In her first new work since The Vagina Monologues, her Obie Award-winning smash hit, Eve Ensler tells the story of two American women, a Park Avenue psychiatrist and a human rights worker, who go to Bosnia to help women confront their memories of war and emerge deeply changed themselves. Necessary Targets is a groundbreaking play about women and war—about the violence of dark memories and the enduring resilience of the human spirit.
Melissa, an ambitious young writer, and J.S., a successful but unsatisfied middle-aged psychiatrist, have nothing in common beyond the methods they have been taught to distance themselves from other people. As J.S. begins to feel compassion for the women whose tragedies she has been sent to expose, she turns on Melissa, who finds safety in control. In an unexpected moment of revelation, J.S. and the women she is supposedly treating find a common ground, a place to be taught and a place to learn.
Necessary Targets has been staged in New York by Meryl Streep, Anjelica Huston, and Calista Flockhart, and performed in Sarajevo with Glenn Close and Marisa Tomei.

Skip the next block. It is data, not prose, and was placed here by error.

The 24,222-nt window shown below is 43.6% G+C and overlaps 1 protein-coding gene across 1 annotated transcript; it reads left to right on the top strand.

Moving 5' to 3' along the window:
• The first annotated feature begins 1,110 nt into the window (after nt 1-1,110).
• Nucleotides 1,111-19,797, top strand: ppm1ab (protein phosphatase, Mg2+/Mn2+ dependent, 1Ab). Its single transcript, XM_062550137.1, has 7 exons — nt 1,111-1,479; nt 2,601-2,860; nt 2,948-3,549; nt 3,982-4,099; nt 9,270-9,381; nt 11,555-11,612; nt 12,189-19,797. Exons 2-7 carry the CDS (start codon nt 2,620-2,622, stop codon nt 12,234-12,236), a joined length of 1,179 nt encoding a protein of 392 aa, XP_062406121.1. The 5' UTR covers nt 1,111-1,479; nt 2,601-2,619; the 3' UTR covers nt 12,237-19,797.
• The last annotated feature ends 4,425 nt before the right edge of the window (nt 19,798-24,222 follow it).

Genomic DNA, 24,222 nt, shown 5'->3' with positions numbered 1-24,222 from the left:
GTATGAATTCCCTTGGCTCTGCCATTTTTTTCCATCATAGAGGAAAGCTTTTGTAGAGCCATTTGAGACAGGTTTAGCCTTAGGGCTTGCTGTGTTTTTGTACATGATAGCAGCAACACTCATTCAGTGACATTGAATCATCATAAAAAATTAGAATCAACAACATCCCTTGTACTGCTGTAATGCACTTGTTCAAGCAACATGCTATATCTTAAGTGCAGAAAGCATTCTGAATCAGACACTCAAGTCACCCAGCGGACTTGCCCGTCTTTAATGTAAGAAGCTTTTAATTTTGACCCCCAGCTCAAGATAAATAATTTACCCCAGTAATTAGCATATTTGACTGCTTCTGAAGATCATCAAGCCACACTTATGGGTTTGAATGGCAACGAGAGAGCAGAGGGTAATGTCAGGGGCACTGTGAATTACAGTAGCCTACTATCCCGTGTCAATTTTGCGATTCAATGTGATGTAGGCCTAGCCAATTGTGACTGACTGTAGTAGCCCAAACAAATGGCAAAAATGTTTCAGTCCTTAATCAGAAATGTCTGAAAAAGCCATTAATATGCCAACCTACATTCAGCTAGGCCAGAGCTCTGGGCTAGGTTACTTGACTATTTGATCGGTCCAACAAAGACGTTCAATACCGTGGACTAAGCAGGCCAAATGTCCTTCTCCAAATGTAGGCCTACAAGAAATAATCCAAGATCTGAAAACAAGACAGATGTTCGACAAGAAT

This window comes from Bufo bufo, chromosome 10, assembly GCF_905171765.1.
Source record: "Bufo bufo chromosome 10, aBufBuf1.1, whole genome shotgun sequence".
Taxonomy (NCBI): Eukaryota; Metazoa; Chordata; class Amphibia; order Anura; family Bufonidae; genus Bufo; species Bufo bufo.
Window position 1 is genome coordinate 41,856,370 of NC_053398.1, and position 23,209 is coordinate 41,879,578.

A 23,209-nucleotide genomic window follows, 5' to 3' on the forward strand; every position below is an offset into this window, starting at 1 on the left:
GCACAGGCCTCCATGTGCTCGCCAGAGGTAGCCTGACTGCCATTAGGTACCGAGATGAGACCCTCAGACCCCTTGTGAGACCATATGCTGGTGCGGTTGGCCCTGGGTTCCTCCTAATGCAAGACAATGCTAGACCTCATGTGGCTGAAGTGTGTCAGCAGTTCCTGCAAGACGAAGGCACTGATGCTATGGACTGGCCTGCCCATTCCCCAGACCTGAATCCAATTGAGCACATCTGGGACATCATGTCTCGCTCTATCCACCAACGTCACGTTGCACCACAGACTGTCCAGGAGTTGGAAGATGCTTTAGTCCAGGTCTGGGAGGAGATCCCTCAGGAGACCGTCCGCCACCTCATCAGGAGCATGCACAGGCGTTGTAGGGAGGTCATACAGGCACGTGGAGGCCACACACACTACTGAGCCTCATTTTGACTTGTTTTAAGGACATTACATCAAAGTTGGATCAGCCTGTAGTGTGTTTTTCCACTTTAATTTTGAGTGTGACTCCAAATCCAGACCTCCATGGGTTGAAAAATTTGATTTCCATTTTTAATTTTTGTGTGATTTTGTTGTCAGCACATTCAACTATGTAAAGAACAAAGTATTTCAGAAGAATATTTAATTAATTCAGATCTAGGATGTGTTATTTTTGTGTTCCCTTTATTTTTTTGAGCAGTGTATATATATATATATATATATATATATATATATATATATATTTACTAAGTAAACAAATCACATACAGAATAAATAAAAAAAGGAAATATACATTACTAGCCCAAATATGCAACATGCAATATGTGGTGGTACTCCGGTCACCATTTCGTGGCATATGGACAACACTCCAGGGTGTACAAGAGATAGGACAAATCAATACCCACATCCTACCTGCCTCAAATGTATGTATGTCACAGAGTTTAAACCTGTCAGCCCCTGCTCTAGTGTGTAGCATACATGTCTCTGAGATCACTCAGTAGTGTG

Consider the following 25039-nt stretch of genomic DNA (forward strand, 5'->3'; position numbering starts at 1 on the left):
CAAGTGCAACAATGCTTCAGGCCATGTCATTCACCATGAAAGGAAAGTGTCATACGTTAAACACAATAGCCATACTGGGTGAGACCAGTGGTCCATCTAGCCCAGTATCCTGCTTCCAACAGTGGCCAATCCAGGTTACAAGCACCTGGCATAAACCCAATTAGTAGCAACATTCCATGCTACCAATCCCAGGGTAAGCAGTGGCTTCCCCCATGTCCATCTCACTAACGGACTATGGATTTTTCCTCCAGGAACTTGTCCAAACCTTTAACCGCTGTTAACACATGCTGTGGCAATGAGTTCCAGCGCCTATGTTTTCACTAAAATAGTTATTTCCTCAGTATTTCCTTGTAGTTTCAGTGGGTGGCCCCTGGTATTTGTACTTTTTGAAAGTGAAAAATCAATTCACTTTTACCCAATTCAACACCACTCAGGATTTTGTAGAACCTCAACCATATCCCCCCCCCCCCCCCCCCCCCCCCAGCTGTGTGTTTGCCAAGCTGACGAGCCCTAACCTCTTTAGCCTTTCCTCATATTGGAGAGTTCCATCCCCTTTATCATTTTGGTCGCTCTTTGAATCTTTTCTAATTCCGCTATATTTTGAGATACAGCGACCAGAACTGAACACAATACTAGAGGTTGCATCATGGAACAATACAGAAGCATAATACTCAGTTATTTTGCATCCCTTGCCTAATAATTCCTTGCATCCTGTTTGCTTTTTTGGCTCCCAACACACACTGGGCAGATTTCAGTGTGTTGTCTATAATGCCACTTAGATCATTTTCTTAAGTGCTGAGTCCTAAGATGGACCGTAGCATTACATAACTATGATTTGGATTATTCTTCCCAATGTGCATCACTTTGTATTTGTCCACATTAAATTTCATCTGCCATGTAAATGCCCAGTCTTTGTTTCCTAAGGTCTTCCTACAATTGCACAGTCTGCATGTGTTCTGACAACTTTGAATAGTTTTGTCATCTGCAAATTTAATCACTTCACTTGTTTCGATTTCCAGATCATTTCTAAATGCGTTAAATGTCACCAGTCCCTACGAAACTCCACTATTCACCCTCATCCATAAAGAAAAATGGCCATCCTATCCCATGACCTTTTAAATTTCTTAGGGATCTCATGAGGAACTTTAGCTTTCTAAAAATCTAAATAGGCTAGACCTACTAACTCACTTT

Ensler's sober new play may seem like an unexpected astringent after her celebrity-studded performance piece and book, The Vagina Monologues, an alternately piercing and raucous series of vignettes that dramatize women's conflicts over body image and sexuality that continues to be performed around the country. Here, Ensler's major theme is the lingering effects of violence against women. Two American women--a well-heeled New York psychiatrist and her younger colleague--travel to a refugee camp intending to help Bosnian women "tell their stories" after the brutal war in Yugoslavia. Inexperienced in the field, the doctor learns to stop patronizing and start listening, while her more brittle companion retreats into therapeutic jargon. "When we think of war, we think of it as something that happens to men in fields or jungles," says the award-winning playwright in her introduction. "But after the bombing, after the snipers, that's when the real war begins." Though deeply political, Ensler's work has no ideological axes to grind, nor does it linger sensationally on rape stories. Spare, self-reflexive and powerful, the play zeroes in on the real postwar conflict: the refugees' contempt for bland, professional talk therapy--and their overwhelming need, at the same time, for help in absorbing the damages. . Her five-city tour and print campaign targeting college newspapers, in addition to the play's opening in New York in March 2001, will ensure that her devotees take notice.